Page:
Who really runs the Senate? When Majority Leader Harry Reid abandoned filibuster reform last week, he negotiated the Democrats’ surrender with the Minority Leader, Republican Mitch McConnell. Ezra Klein of the Washington Post reported:
A pro-reform aide I spoke to was agog. “Right now, you have to negotiate with McConnell to get on a bill,” he said. “Tomorrow, if this passes, you still need to negotiate with McConnell to get on a bill. It changes nothing on how we move forward.”
Frequently cited in recent years by Citizens for Responsibility and Ethics in Washington (CREW) as one of the most corrupt people in Congress, McConnell will therefore remain a crucial actor in the upcoming battles over the budget and other legislation. Beyond that, because of the lack of filibuster reform, he will essentially have a veto over judicial and regulatory nominees. As Salon‘s Alex Pareene wrote Monday:
Senate Majority Leader Harry Reid spent a few weeks pretending he was on the side of the reformers and then cut a deal with Mitch McConnell that keeps the filibuster in place effectively unchanged. Then, as always, everyone congratulated themselves for some effective and successful worthless deal-making. (And Senate Republicans patted themselves on the back for winning.)
It is almost too perfect that this useless “compromise” happened right before the NLRB decision that granted the Senate minority the ability to stop regulatory agencies they don’t like from functioning entirely….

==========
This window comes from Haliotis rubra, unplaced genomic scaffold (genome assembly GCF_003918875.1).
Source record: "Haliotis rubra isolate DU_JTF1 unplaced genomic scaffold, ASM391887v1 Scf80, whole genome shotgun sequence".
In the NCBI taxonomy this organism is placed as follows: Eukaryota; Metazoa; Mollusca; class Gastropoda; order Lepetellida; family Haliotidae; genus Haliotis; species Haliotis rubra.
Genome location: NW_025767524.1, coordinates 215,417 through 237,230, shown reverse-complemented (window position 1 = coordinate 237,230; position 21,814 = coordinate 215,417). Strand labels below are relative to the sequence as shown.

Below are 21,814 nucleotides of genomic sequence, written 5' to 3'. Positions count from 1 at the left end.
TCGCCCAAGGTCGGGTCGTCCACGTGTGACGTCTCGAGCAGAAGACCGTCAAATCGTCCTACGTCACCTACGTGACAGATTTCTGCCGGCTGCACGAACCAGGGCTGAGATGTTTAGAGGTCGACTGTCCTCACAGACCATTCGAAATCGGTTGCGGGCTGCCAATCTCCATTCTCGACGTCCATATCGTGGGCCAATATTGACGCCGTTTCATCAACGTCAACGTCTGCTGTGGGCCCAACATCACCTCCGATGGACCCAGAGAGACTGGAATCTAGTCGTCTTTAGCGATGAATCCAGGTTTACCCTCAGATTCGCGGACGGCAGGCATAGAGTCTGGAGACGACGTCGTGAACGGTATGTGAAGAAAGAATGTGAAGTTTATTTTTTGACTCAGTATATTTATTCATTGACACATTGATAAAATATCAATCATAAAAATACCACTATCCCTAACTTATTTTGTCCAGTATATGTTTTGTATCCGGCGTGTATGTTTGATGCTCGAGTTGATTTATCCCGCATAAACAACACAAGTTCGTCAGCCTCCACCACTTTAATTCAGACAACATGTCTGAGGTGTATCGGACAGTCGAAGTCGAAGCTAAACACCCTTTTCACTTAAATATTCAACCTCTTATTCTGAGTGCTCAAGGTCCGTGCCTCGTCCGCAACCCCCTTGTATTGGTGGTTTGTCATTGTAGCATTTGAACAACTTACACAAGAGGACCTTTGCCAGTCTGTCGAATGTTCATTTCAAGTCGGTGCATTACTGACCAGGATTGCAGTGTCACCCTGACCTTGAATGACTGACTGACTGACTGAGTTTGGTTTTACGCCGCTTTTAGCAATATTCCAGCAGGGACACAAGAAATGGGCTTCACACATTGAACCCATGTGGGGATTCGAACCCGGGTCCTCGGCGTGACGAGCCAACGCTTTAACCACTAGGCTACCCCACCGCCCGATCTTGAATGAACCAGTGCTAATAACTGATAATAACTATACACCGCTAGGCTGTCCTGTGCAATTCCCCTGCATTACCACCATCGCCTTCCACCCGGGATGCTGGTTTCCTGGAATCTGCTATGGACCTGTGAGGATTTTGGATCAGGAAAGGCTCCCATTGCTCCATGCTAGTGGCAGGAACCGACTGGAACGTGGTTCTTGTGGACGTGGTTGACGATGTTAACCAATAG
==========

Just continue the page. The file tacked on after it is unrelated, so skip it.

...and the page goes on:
So who gives Mitch his moolah? The Senator, an ardent foe of campaign finance reform, has received a fair amount of money from in-state businesses. His top donors are Louisville-based health care companies Kindred Healthcare and Humana, chewing tobacco manufacturer UST along with its parent company Altria (formerly Philip Morris Companies), and Louisville’s Brown-Forman, maker of Jack Daniel’s whiskey, Southern Comfort and other alcoholic brands. Other Kentucky contributors include Ashland, Inc., makers of Valvoline (12th); Memphis-based FedEx (14th); and United Parcel Service (19th), which runs its own Louisville airline and which benefitted from earmarks McConnell rewrote after being lobbied by his former chief of staff, Hunter Bates.
Securities and investment firms are McConnell’s major industry donor. These include Swiss bankers UBS, financial megafirms Citigroup and JPMorgan Chase, and hedge funds vultures Elliott Management; Capital One Financial, FMR LLC (Fidelity Investments), and private equity firm Welsh, Carson, Anderson & Stowe also ranked among McConnell’s top twenty donors.
Rounding out the Senator’s top twenty: coal behemoth Peabody Energy (sixth); telcom multinational AT&T (tenth); the third largest company in the world, General Electric (11th); insurance giant Blue Cross Blue Shield (15th); rail transport firm CSX (17th); and the world’s biggest advertiser WPP (18th).